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Why Apple Should Give Us Custom App Icons (But Probably never will)

Why Apple Should Give Us Custom App Icons (but probably never will) according to The Verge people want custom iPhone designs, but Apple is resistant to change. iOS 14 these days has a lot of iPhones looking pretty some with pastel styles ripped right off of Pinterest, others with classy monochrome color schemes and some that look like they’re straight out of Animal crossing or emulating Windows mobile.

Why Apple Should Give Us Custom App Icons (But Probably never will)

Thus, the changes are not some new, radical shift by Apple, but rather a viral wave of enthusiastic users taking advantage of widgets and other tweaks to bring an unprecedented level of customization to the usually rigid Apple-enforced design of the OS.

Nevertheless, it happens that many people have been dying to theme iOS, and as any number of viral videos showing lavishly designed home screens, they’re going to great lengths to do it. This is proof that Apple should continue to trend down this path and also let users have even greater control of how their smartphone looks, though it seems almost impossible that the company ever will.

Why Apple Should Give Us Custom App Icons (but Probably never will)

Users have been clamoring for the ability to customize the iPhone since the very minute Apple first announced the phone. It took them two weeks after the initial iPhone jailbreak in 2007 for the launch of a custom design app known as the summer board. The custom design app allows users to personalize icons, replace the home screen wallpaper, and use new fonts across the OS.

However, to modify the iOS look has always been one of the biggest draws of the jailbreaking community, and remains a popular modification for those willing to mess with iOS to this day. But Apple largely stamped out jailbreaking entirely, instead of meeting that interest.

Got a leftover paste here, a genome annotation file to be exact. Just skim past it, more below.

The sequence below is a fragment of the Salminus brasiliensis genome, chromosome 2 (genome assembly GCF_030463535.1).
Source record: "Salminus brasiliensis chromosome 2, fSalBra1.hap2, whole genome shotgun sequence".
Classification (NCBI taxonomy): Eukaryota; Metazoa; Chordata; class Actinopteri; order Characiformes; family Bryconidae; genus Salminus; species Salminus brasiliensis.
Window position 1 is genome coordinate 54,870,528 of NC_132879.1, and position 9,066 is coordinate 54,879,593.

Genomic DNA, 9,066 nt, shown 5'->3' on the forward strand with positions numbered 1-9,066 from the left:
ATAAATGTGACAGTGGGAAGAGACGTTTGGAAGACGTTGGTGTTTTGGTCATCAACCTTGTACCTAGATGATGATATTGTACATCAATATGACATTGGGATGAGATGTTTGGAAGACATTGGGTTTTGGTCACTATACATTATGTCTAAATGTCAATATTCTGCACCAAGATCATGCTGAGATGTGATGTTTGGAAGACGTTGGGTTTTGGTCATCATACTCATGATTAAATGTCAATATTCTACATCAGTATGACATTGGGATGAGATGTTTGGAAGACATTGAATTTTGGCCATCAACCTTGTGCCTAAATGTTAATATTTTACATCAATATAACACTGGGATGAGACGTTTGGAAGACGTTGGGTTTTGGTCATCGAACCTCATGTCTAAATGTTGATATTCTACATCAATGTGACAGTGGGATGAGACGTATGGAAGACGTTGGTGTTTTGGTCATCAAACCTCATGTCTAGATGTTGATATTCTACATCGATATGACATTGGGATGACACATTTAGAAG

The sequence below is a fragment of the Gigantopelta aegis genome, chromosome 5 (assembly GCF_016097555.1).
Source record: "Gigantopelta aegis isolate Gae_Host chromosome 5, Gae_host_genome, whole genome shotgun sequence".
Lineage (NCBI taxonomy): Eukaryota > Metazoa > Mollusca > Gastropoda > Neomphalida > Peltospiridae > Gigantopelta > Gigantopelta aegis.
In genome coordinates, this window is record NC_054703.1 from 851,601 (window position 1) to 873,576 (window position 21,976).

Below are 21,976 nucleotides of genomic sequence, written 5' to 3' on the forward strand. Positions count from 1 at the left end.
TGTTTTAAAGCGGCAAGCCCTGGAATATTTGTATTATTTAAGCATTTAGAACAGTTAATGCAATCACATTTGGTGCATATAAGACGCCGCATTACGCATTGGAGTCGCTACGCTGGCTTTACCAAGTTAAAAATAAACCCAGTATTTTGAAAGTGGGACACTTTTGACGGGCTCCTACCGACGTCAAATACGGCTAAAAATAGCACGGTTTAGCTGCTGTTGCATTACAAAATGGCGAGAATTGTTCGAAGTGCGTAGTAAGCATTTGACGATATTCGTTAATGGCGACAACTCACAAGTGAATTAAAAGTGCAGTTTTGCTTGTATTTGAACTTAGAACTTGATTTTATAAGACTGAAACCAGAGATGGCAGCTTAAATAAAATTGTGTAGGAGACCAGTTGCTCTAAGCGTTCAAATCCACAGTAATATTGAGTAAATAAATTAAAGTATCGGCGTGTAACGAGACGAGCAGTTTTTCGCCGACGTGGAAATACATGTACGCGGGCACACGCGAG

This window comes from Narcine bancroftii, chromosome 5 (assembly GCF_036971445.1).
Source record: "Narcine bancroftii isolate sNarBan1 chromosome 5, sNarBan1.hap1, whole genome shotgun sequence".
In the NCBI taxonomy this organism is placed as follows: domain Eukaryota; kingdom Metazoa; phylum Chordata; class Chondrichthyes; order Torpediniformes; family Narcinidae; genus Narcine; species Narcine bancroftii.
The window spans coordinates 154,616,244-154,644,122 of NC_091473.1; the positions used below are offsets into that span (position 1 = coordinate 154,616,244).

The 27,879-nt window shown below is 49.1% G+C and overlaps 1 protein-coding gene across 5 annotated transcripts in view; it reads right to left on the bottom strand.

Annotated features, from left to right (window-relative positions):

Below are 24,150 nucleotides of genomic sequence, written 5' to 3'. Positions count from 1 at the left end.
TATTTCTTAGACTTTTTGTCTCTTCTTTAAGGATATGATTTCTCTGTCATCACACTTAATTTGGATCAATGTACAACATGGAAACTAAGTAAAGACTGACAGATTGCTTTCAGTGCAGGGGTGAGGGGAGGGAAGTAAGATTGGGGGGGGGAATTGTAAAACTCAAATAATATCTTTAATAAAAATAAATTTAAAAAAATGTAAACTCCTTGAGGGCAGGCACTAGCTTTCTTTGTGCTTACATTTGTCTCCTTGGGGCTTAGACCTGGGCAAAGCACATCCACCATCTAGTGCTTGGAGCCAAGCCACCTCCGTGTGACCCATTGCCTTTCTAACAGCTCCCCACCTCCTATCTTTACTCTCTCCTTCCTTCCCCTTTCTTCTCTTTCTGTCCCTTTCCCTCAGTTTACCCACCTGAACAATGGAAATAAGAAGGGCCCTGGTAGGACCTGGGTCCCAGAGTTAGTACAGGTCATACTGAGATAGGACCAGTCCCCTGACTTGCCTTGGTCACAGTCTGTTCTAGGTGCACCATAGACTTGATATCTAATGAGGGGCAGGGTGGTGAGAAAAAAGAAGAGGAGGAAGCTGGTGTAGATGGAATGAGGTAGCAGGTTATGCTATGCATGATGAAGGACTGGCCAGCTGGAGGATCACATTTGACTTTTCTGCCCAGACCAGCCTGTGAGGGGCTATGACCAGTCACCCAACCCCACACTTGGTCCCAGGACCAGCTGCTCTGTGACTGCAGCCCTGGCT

Newly Added Features

Although since the launch of iOS 14, the demand for custom iPhone styles has skyrocketed, thanks to the newly added widget and a revitalized interest in a shortcut workaround that allows for custom Icons.  The two features together can let users create a fully customized iOS experience with a unique look and feel, complete with images, text quotes, and unique matching icons. Thus, provided they’re willing to suffer the limitations of the two features.

None of the options is elegant. The shortcuts method involves using the open app command within the app to create a link to the application on your home screen that comes with a custom icon. But crucially, clicking on the icon causes those apps to ferry users through the shortcuts app, adding a few seconds of lag to each time you open an app because it has to invoke the launched app command.

However, the new app library in iOS 14 does not make theming easier, allowing users to fully hide the original app out of sight without having to delete it.

While personalizing widgets led by apps like Widgwtsmith, give users a blank canvas to add interactive elements to their lock screen, they’re still limited by Apple’s restrictions over size and shape, along with its obsessive labeling that mars the illusion of a perfect style.

So, there’s no reason that Apple was not able to do more here. It’s very easy to imagine Apple allowing more direct app icon replacement, or for users to easily switch between entire themes. Though it could expand widgets to make them more functional or allow users to take more control over the colors and design of overarching UI elements.

Widgets have only given iOS users a taste of the levels of customization that might await them. Thus, they can go the extra mile to get what they want. Each app needs to be converted into a shortcut one after the other in a time-consuming process. There’s no way to just upload an icon or set everything in a batch to match a particular look, as both jailbroken options and Android allow. Unfortunately, Apple seems unlikely to grant it’s level of control and customization.

While Google has allowed Android users and developers near free rein over the look of its software, Apple prides itself specifically on its design. It does not just view the icons and interface of iOS as just a coat of paint over its software. It is an integral part of the design of the phone, as much as the glass and metal. What Apple cares about so much are those icons that it once sued Samsung over copying its overall designs and layout, in a lawsuit that dragged on for seven years. However, no company but Apple makes a video like this to announce their latest software update or spends more time and effort on app icon design.

There’s hope that Apple may grant users requests, by giving them more control. iOS 14 and the recent additions here are the biggest shift in Apple knows best approach that the iPhone has ever seen.

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